So I keep being struck by the idea that there are lots of consultants and "teachers" and authors who push the methodology. But these same people are not really down in the trenches building software. I have to say that "Extreme Programming" strikes me as another example of people hyping yet another magic bullet.
A lot of people on Wiki are determined that this won't ever be true of XP. Thanks for pointing out the danger.
When talking about "methodologists"
makes the point that you should ask "What
proportion of your time do you spend on real projects?".
I had an immediate RudenessObjection
to the first sentence in this response in AnOoMagicBullet
This is bizarre. ExtremeProgramming was derived initially from real world experience with a large, successful, program written in SmallTalk, and initially promoted by KentBeck, someone with a wealth of "in the trenches" experience.
Clearly the original statement was made by someone that was both new to XP and new to Wiki. Given the widening interest in XP (and the drop in signal to noise ratio that this inevitably implies) it is not at all bizarre
someone should misunderstand some things about it, including the very important fact that XP actually breaks the convention that MethodologistsDontProgram
But the opinion of people who have just heard the rumors really does matter. Because the message always changes, subtly, with increasing popularity.
A "programming methodologist" is an ExtremeOxymoron
, even if you find one or two of them.
Jerry Weinberg tells the story of studying a number of (very) large, failed software projects (i.e., projects that were over schedule, and were cancelled before shipping a product). If I recall the story correctly, 11 of the 13 failed projects had published their own methodologies. --DaveSmith
One of my funniest interview experiences was when I took my boss along, flew to N. Carolina to interview a methodologically "successful" project. After a long story, it turned out that the project manager got fired, the project got canceled, and the team refused to ever work that way again ... and the team lead who drove their working style proudly showed me the Process Quality award he had just been given, for "instituting a repeatable process." I'm sure he never got the joke. --AlistairCockburn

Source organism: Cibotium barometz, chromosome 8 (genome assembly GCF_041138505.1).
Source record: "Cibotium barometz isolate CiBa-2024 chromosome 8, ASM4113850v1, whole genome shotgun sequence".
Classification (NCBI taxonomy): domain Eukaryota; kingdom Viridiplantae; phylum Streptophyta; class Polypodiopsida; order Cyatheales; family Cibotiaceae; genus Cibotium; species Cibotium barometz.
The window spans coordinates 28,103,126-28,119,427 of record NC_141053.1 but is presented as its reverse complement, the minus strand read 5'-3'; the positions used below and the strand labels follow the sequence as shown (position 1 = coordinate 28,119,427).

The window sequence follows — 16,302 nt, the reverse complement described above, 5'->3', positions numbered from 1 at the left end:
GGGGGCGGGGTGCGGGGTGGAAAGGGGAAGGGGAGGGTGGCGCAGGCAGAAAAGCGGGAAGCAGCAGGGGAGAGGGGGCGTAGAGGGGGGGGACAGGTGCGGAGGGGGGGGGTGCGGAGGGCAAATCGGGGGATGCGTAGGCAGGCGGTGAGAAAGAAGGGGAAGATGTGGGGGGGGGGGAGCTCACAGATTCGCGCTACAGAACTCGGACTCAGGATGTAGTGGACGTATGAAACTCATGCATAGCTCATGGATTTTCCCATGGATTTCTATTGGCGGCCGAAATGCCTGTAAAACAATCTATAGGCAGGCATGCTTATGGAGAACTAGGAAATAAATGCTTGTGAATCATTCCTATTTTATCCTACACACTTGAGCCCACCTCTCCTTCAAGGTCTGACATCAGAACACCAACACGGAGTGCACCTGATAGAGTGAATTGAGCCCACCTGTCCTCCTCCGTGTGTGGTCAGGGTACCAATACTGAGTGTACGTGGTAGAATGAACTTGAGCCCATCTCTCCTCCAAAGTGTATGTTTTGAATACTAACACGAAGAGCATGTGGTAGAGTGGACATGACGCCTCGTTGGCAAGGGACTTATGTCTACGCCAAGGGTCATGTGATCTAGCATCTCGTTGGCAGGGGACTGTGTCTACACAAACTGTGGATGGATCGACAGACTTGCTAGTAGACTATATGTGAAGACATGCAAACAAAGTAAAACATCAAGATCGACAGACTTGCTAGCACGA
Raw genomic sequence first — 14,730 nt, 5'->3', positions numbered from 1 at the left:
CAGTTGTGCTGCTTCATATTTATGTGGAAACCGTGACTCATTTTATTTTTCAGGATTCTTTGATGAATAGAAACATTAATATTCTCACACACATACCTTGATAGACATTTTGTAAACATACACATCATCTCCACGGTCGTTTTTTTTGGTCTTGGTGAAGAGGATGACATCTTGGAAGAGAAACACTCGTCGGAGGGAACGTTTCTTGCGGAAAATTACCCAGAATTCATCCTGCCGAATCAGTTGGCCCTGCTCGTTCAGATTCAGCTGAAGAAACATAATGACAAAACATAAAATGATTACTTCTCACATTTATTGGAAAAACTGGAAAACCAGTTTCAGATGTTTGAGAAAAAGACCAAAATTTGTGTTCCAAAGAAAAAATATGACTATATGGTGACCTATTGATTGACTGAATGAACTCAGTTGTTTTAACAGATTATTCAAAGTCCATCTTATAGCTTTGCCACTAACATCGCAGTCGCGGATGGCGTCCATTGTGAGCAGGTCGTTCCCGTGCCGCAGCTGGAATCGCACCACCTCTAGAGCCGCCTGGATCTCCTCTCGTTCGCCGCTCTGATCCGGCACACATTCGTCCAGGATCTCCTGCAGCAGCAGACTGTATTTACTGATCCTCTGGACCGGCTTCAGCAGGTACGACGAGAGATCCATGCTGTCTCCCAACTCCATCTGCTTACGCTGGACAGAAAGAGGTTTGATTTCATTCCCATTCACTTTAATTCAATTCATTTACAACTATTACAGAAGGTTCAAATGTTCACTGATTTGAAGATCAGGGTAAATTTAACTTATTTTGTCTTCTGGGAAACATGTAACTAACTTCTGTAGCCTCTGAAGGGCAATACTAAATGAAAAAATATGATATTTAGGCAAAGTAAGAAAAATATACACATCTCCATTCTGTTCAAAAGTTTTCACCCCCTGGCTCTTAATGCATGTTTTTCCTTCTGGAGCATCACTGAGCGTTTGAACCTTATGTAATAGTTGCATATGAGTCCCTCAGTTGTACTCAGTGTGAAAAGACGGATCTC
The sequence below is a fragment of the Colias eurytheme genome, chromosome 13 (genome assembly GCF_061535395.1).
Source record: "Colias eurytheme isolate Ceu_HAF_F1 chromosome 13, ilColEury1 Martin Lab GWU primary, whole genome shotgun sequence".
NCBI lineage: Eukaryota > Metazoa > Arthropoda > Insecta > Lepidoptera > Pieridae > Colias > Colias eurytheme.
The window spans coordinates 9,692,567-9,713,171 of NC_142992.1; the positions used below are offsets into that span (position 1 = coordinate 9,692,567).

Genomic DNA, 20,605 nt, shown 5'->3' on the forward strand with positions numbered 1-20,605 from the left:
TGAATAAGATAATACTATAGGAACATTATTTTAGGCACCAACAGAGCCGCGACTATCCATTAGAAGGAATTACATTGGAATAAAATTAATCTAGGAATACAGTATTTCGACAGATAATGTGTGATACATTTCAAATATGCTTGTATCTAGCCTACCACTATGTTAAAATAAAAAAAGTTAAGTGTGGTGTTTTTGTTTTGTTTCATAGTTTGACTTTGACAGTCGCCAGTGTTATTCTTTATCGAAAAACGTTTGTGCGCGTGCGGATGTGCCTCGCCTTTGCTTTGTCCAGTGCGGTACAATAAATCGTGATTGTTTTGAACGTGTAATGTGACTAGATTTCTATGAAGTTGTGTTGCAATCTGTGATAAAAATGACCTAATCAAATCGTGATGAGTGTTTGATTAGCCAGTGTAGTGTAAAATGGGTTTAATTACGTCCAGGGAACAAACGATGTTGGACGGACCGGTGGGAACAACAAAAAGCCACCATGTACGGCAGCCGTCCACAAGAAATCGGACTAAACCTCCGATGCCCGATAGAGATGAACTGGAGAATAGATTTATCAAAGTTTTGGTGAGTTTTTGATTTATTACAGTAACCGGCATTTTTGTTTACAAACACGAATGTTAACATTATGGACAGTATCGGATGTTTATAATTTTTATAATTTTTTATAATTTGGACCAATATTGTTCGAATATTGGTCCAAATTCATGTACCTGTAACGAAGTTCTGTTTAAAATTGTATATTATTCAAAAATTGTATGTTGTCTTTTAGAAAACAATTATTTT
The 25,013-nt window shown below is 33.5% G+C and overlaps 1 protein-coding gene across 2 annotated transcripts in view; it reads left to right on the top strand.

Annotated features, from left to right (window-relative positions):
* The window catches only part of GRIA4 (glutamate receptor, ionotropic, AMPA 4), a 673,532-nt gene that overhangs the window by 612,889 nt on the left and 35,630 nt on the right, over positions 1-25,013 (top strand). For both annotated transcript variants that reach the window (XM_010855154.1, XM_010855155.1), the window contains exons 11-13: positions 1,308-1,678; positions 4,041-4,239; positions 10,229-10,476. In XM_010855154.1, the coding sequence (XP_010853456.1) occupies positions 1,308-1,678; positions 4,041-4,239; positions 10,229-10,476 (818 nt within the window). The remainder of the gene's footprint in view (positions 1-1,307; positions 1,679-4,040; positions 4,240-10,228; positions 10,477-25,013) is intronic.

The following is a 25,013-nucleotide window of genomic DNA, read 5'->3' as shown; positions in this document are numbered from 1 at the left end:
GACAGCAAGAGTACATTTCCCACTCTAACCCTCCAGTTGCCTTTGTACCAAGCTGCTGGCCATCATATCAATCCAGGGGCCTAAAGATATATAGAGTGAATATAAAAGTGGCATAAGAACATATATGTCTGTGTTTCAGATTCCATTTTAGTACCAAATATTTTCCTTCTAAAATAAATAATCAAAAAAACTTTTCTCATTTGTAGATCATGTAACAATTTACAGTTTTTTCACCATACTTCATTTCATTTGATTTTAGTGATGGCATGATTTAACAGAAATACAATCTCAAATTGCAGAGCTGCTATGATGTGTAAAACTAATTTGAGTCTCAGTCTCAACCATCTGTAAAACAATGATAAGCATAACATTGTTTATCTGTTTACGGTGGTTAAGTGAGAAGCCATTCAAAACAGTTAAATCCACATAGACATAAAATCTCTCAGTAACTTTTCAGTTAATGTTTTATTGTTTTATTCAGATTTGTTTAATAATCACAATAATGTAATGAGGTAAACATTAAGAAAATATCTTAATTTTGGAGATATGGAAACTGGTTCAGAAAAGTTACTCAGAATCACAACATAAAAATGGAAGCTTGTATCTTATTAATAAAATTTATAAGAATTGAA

I think that even in the XP camp these stories should give us pause on how difficult it is for any of us to make progress with diverse, real world problems and the high quality reflection that makes true methodology possible. To coin a phrase "Software is too damned hard..." (what else did that guy say again?). --RichardDrake
Having met, talked with, and sometimes worked with 4 or 5 of famous European methodologists between say 1978 to 1985, I noticed that
they had all once been successful programmers, and part of their success was
doing programming their own way in their own projects. The question is whether
one should share what one has learned and so become a methodologist.
Of course one should - as long as there is genuine insight combined with an insatiable desire to keep learning.
Changing jobs invites reflection on past experiences. Reflection invites nostalgia, perhaps, but also reminds you of stories that are clearer from a distance than they were from close up.
Way back when I'd been asked to start up a team to incubate CORBA and Java at FirstUnion?
, I had the notion that the best way to make a technology useful to others in the bank was to actually, well, USE it. So I wanted to build a team that would write real, working components that other development teams could use in their real, production applications. But I had never run a software team before, and (thankfully) didn't know enough about development processes to know where to get started. I was lucky enough to hook up with JamesCollins
, who came in on a contract to define our development approach.
Imagine my surprise when, after he'd been there about a week, I noticed him sitting in other developer's cubes, eyeball deep in the code, helping to sort out tricky Java development issues. I was surprised, and (I remember) even a little frustrated. This wasn't what I'd brought him in for. Sure, he was helping us past some problems that no-one else could have solved, but where was that going to leave us when it came to development approach?
You can imagine the rest. It was this time at the keyboard with other developers, solving real problems, that gave him both the credibility to introduce a radical new development approach (this was before I'd heard the term XP, we just called it the FourProjectValues?
), and also the opportunity to bring it into play in real situations on a daily basis.
I learned a lot of specific, applied things about writing software from James. But this lesson, about consulting in general and methodology in particular, was the most fundamental. -- BillBarnett
See Also GreatTeachers